On Christmas eve, 1997, I camped out for Toni Morrison. It was the publication day of Paradise, her first novel since winning the Nobel Prize in 1993, and the promised final installment in a trilogy beginning with Beloved and Jazz.
So it was a major release by a major writer, but it was also a rite of passage for me. About six weeks earlier, I had decided to change majors, from pre-med to English. For me this was more than a change in required courses or even career path, it was an acknowledgement of who I was and who I wanted to be.
I was a book person and wanted to spend my life in books.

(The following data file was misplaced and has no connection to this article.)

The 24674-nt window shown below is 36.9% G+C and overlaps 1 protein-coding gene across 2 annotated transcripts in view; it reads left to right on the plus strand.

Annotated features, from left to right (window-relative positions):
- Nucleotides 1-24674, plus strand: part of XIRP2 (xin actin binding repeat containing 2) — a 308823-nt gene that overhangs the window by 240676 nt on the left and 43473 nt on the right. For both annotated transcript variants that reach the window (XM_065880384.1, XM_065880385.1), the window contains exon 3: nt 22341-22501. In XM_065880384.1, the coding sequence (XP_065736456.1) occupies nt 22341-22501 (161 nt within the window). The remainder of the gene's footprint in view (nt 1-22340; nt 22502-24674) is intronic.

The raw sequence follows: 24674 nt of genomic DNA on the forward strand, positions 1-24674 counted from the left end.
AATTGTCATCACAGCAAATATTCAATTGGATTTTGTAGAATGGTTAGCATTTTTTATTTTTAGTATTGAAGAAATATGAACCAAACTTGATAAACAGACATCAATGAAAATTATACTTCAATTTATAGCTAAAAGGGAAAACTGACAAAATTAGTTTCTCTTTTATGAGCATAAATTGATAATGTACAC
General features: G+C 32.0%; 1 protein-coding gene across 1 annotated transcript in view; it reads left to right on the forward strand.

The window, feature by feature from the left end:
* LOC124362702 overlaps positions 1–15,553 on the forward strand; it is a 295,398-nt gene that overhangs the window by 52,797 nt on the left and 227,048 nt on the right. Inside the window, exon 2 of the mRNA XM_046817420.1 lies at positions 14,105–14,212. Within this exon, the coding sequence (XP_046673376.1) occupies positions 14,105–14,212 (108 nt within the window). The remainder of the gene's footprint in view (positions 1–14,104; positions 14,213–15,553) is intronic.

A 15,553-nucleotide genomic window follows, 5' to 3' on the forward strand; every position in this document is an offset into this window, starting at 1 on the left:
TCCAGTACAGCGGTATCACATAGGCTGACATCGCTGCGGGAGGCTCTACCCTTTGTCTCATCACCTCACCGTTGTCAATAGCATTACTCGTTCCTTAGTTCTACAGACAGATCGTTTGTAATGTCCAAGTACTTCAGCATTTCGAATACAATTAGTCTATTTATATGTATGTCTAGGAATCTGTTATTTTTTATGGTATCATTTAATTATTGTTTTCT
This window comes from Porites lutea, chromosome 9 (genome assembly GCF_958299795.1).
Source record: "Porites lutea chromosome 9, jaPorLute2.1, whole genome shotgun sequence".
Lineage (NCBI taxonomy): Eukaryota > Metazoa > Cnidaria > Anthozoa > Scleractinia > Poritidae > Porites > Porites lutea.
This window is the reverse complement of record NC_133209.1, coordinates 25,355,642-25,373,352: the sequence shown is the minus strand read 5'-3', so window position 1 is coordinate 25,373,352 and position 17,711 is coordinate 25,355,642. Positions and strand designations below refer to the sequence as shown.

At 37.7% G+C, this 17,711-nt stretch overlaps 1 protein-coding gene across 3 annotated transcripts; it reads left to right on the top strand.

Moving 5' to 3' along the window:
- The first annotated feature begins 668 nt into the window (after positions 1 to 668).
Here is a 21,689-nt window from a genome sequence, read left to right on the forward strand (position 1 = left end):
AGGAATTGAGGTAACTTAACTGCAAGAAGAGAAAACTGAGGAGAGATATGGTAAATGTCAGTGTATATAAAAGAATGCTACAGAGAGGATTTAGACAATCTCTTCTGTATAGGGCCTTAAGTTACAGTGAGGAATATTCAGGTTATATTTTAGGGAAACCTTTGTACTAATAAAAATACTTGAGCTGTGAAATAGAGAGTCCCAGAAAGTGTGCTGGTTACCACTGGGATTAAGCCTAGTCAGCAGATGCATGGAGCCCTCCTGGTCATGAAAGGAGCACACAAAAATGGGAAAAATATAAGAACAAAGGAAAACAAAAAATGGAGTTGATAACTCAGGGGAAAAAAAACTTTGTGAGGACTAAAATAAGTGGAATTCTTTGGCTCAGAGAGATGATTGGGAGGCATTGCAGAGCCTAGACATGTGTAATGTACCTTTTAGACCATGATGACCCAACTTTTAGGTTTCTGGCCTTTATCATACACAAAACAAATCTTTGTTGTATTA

So I went down to my local Borders (now gone like all the rest), and waited for the doors to open at 7am. There was a crowd of holiday shoppers there, but as I zipped to the new hardcover section, no one followed; I was the only there for Paradise. For some reason, I thought there would be others.
I was disappointed. This was no opening weekend of a blockbuster movie or first day of the baseball season. It was just me.
But then I looked around and saw the frantic, last-minute shopping around me. It wasn’t that these people weren’t interested in books; they were buying them by the armful. But they didn't care about them as I did, didn’t live for them as I did (and still do.) And that made me feel good about me.
I couldn’t start reading Paradise that day; the holiday hustle was in full swing. But the afternoon of Christmas day, familial cheer activities fully discharged, I took my gifts up to my room, piled them in the corner, and shut the door. Then, for the next nine hours, I read.
And I haven’t stopped.